"Take rest; a field that has rested gives a bountiful crop." -Ovid
Being a teacher, I get the whole "It must be nice to have summers off" comment a lot this time of year. It is usually meant in kind of a flippant, your job is such a cake-walk sort of way, but I always look at that person and tell them that it is. I can honestly say that being a teacher is the most demanding and exhausting job I have ever had, and I have had some pretty rough jobs. It is not that it is physically demanding like my time as a factory worker or the time I got paid to tear a barn down by myself (in the hottest part of the summer), but it is absolutely the most mentally draining job I can imagine. I try to explain it to people, but they rarely understand. Unlike most other jobs, you don't get a fifteen minute break every now and again. Every forty-five minutes another group of about twenty students comes storming through the door, and you have to perform. From 8:10 am until 3:20 pm, I am completely at the service of roughly 150 teenagers. Let me be clear, I'm not saying this as a bad thing. I actually really enjoy it. I love the feeling I get when a student comes to me uncertain of something and leaves confident that they understand. It is the most rewarding occupation I have ever had. I also like to point out that most of these critiques come from people whose job only exists in the span of a workday and in the space of their workplace. This is not so for the teacher. I also like to explain that the time I spend at school is not the whole of my work; instead it is the product of my work. The hard work happens outside of that time planning, creating, learning, and evaluating everything I need to be a professional educator.
Now, I don't write all of this as a way of saying, "Woe is me the pitiful teacher who has to work so hard". Again, I wouldn't want to be doing much of anything else (syndicated columnist would be cool). The reason I write all of this is because all of the things I'm doing as a teacher line up pretty closely with all of the things my students go through over the course of a school year. When you think about it, our students spend roughly eight hours a day going from room to room trying to become experts in a handful of different disciplines only to go home and be required to spend another few hours doing homework so they can be prepared to show up the next day and do it again. When you throw in the extra-curricular activities that many of them are involved in and part-time jobs, there are a lot of students who are putting in sixty hour weeks nine months out of the year.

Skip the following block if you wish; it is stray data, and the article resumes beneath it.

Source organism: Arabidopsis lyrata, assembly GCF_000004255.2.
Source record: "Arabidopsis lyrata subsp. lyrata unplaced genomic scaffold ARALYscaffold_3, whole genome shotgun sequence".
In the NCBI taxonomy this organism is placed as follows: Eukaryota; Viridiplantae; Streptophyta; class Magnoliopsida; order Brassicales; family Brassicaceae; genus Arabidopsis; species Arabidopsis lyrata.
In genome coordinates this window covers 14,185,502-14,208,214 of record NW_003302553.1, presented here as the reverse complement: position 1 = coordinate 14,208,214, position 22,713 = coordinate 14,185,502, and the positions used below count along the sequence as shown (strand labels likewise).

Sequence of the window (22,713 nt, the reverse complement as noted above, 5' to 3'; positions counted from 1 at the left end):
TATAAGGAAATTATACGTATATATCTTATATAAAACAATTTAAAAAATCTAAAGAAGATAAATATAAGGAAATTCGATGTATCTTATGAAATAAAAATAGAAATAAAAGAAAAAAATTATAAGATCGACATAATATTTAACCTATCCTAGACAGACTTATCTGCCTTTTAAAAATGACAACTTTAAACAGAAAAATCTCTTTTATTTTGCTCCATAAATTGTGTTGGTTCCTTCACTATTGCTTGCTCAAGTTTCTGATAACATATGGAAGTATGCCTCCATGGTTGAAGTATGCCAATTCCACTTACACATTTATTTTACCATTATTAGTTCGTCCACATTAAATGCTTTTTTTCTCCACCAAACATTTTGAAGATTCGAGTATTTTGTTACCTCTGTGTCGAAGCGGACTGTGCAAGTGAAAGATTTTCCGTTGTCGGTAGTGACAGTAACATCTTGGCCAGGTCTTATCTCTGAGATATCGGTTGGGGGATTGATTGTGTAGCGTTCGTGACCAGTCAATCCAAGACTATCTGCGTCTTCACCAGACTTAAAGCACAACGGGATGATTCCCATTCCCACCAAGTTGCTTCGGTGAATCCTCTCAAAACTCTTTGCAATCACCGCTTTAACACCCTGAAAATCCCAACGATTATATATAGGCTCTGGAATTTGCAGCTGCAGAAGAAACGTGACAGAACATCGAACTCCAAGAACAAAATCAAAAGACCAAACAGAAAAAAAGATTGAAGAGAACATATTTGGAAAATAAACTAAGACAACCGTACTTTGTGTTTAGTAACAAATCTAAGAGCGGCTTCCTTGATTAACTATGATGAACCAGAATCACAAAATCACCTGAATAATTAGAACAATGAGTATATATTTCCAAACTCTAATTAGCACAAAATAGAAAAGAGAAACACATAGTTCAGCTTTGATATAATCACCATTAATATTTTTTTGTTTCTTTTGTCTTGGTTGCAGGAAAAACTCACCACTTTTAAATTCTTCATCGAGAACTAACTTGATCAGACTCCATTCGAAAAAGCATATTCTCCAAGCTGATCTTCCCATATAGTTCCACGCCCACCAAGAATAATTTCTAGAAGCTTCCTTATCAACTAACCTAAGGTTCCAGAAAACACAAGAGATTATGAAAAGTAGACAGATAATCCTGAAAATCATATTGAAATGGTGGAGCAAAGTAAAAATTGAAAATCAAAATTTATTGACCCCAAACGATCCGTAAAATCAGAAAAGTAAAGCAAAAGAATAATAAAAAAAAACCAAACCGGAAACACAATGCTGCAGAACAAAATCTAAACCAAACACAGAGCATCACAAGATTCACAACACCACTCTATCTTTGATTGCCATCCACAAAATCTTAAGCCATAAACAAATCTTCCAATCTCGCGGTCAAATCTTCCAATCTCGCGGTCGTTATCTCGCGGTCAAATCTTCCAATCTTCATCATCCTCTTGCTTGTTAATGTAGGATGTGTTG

For teachers and students, summer is not some frivolous vacation that has been adopted by a group of people who simply don't want to work as hard as everyone else; it is a time to rest, reflect, and recharge so that we can show up in the heat of August and do it all over again.
So, to my students, I hope you have a restful and rejuvenating summer, because when you come back in August, I will be waiting, and I'm going to make you work.